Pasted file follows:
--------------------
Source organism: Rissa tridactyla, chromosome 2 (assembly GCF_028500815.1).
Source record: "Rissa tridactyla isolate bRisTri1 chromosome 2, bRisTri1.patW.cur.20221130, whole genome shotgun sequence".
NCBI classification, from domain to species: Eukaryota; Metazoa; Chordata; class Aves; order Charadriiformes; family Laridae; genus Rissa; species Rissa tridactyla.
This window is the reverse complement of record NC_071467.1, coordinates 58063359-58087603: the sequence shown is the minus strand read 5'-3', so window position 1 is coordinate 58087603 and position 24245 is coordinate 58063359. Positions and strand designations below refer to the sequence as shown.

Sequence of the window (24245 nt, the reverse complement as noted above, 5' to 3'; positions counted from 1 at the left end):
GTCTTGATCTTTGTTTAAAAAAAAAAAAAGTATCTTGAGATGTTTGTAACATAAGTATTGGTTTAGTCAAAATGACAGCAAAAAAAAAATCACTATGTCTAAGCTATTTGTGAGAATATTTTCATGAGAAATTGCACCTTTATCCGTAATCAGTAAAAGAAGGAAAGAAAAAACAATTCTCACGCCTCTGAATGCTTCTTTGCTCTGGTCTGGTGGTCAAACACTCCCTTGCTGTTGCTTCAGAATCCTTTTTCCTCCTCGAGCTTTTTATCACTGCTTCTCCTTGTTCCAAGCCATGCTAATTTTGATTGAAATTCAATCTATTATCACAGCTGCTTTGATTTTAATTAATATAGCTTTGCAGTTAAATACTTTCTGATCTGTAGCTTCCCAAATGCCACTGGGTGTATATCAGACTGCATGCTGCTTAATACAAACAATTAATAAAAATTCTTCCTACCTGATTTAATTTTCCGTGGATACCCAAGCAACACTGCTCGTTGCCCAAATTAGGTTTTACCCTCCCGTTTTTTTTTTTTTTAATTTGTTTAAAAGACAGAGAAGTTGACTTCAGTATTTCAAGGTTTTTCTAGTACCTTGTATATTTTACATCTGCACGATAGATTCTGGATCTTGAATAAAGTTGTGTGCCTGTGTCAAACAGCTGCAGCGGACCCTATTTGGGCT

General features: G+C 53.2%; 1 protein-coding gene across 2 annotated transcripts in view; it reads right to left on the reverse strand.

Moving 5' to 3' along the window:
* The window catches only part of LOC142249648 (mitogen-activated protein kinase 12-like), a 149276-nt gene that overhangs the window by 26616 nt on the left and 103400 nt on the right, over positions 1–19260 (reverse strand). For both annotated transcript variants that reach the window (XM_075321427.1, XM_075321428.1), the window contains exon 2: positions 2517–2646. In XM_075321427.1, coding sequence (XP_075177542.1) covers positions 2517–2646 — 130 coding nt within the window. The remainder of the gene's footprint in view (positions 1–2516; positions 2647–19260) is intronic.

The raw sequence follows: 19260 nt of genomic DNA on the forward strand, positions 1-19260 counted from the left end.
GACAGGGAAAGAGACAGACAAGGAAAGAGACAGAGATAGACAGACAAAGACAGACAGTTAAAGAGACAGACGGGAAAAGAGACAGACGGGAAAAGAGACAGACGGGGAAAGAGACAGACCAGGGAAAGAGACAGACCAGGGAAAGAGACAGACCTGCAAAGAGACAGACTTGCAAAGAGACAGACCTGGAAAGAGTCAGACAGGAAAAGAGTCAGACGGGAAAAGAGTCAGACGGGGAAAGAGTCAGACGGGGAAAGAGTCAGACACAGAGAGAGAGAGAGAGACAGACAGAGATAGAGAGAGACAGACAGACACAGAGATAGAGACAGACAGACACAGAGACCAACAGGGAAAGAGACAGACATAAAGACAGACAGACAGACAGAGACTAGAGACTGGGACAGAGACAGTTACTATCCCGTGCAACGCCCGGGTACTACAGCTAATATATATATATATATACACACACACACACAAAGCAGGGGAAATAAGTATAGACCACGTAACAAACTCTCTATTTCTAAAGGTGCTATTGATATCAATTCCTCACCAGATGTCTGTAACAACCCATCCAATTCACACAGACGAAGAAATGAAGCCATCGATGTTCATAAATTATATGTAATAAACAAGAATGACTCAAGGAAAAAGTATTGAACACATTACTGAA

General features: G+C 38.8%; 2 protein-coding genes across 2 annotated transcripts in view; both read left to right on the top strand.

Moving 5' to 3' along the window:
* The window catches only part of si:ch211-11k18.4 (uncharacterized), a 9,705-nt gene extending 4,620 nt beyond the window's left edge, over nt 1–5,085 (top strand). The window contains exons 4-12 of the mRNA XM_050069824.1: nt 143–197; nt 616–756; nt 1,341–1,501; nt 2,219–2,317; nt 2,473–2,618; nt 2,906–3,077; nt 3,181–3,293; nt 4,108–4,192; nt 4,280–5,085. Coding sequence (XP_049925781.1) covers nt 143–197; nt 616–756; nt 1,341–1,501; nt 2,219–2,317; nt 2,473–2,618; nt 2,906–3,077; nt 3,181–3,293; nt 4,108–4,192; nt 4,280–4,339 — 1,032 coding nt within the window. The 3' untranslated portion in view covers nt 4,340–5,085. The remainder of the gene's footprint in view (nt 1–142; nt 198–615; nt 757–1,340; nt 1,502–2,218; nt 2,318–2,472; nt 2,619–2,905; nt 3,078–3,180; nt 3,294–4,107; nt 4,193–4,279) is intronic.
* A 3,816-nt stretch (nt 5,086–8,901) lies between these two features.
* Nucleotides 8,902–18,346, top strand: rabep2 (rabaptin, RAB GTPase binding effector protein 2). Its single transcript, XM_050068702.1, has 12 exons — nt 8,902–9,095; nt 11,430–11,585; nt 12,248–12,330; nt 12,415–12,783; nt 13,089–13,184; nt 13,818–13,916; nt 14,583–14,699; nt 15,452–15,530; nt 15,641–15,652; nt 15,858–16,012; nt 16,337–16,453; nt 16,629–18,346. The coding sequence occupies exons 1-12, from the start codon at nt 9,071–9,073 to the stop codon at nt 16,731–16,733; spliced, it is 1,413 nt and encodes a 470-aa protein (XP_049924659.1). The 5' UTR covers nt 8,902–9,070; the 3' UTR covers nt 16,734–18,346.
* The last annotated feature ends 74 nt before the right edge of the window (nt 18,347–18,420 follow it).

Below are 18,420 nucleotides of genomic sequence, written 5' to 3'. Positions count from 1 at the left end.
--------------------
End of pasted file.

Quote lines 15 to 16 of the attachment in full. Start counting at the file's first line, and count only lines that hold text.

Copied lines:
* A 3,816-nt stretch (nt 5,086–8,901) lies between these two features.
* Nucleotides 8,902–18,346, top strand: rabep2 (rabaptin, RAB GTPase binding effector protein 2). Its single transcript, XM_050068702.1, has 12 exons — nt 8,902–9,095; nt 11,430–11,585; nt 12,248–12,330; nt 12,415–12,783; nt 13,089–13,184; nt 13,818–13,916; nt 14,583–14,699; nt 15,452–15,530; nt 15,641–15,652; nt 15,858–16,012; nt 16,337–16,453; nt 16,629–18,346. The coding sequence occupies exons 1-12, from the start codon at nt 9,071–9,073 to the stop codon at nt 16,731–16,733; spliced, it is 1,413 nt and encodes a 470-aa protein (XP_049924659.1). The 5' UTR covers nt 8,902–9,070; the 3' UTR covers nt 16,734–18,346.